SAN FRANCISCO - Wells Fargo & Co. announced late Monday that it has completed the conversion of its California branches to the computer systems that the San Francisco banking company has used since it was bought by Norwest Corp. of Minneapolis in late 1998.
The California conversion, the $263.5 billion-asset banking company's largest in the two years since it started to convert old Wells Fargo and Norwest branches, affected the accounts of 8.6 million customers and 970 banking locations.
The conversion took six weeks and was the tail end of the Norwest-Wells Fargo integration. Idaho, Oregon, and Washington are the only states with legacy Norwest and old Wells Fargo systems left to undergo a conversion out of more than 20 states, and are scheduled to join the companywide platform in December.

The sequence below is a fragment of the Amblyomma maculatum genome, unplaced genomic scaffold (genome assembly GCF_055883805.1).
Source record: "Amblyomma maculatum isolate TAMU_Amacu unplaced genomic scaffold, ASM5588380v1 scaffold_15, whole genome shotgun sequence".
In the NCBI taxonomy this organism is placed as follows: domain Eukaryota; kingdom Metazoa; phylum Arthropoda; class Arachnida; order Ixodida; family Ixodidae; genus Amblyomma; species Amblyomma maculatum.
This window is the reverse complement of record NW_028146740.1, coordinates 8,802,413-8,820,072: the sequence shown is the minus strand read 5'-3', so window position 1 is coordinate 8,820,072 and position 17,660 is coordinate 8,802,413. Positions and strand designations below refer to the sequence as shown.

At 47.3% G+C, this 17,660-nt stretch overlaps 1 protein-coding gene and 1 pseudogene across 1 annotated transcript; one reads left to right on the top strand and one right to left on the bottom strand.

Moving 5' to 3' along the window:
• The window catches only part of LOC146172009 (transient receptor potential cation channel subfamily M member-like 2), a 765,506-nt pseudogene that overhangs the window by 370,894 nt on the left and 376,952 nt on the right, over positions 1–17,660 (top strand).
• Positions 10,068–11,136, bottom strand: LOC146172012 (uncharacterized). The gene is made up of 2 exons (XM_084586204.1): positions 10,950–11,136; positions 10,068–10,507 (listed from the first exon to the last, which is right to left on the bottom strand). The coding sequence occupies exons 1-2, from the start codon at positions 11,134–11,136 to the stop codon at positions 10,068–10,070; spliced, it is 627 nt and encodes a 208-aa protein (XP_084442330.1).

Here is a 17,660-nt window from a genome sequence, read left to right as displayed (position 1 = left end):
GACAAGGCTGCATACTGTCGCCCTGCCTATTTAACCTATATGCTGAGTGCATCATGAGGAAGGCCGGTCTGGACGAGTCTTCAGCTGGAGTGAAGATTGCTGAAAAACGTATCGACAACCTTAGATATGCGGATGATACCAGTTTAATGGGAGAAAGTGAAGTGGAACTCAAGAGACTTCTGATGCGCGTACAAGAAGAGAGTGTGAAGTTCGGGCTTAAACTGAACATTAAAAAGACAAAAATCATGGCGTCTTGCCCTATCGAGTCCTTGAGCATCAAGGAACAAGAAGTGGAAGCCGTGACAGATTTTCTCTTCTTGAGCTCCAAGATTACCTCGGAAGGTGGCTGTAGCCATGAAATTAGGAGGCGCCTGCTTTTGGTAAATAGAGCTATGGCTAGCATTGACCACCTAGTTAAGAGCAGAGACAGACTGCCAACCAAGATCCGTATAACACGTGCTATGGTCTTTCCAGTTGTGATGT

When Norwest announced its acquisition of Wells Fargo in June 1998, taking the San Francisco bank's headquarters and name in the process, it laid out an unusually long timetable - three years, all told - for the systems conversions of the states in its network.
The company wanted to avoid the systems integration debacles that have plagued many large bank mergers, including the old Wells Fargo's integration of First Interstate Bank in 1996. It appears to be on target to beat that self-imposed deadline by about six months.